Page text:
Hasidic Sex Abuser Has Symbolically Long Sentence Shortened

Prominent Orthodox leader Nechemya Weberman (center) at State Supreme Court in Brooklyn after being found guilty of 59 counts of sexual abuse. The conviction of a prominent member of Brooklyn’s Satmar Hasidic community on 59 counts of sexually abusing a schoolgirl stands as an important use of the criminal law in a defiantly insular culture. A jury credited her description of Weberman as a predator, and it rejected his claim that she had accused him in revenge for a scheme to have her boyfriend charged with statutory rape. Based on the evidence, the finding appeared a well-justified conclusion for which punishment must, and will, be severe. That said, had the jury acquitted Weberman, the case would still have been a landmark. On its own, trying him established that the law will be equally and fairly applied to all.L-R: Defense Attorney Michael Farkas, Nechemya Weberman, defense attorney George Farkas.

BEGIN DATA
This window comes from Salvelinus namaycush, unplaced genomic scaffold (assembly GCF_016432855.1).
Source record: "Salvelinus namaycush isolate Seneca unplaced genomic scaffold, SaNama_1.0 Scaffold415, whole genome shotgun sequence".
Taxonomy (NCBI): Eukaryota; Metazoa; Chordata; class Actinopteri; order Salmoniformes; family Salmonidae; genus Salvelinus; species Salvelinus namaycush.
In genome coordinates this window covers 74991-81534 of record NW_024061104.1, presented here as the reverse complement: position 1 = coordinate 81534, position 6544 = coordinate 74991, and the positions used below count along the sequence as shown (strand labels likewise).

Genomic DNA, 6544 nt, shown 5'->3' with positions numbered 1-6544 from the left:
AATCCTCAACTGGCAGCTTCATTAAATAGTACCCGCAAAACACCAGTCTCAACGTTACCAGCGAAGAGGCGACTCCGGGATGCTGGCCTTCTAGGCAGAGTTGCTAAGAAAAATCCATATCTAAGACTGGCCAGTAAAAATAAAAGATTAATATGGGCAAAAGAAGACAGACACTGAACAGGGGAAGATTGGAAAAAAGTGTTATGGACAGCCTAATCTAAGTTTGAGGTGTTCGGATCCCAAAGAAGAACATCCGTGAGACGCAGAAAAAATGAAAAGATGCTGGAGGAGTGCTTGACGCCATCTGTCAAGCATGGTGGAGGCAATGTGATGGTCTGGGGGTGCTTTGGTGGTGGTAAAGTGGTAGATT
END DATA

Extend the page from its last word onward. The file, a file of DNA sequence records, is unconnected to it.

Photo: Bebeto Matthews/AP/Corbis

The punishment of Nechemya Weberman, the Hasidic counselor convicted of the prolonged sexual abuse of a young girl in Brooklyn, was reduced by more than half, from 103 years to 50, because of a legal technicality. The judge, the New York Times reports, likely knew the law but wanted to make a point: "The end result will remain the same, life in prison," said a court spokesperson. Weberman would be eligible for parole for the first time in 2055, at the age of 97.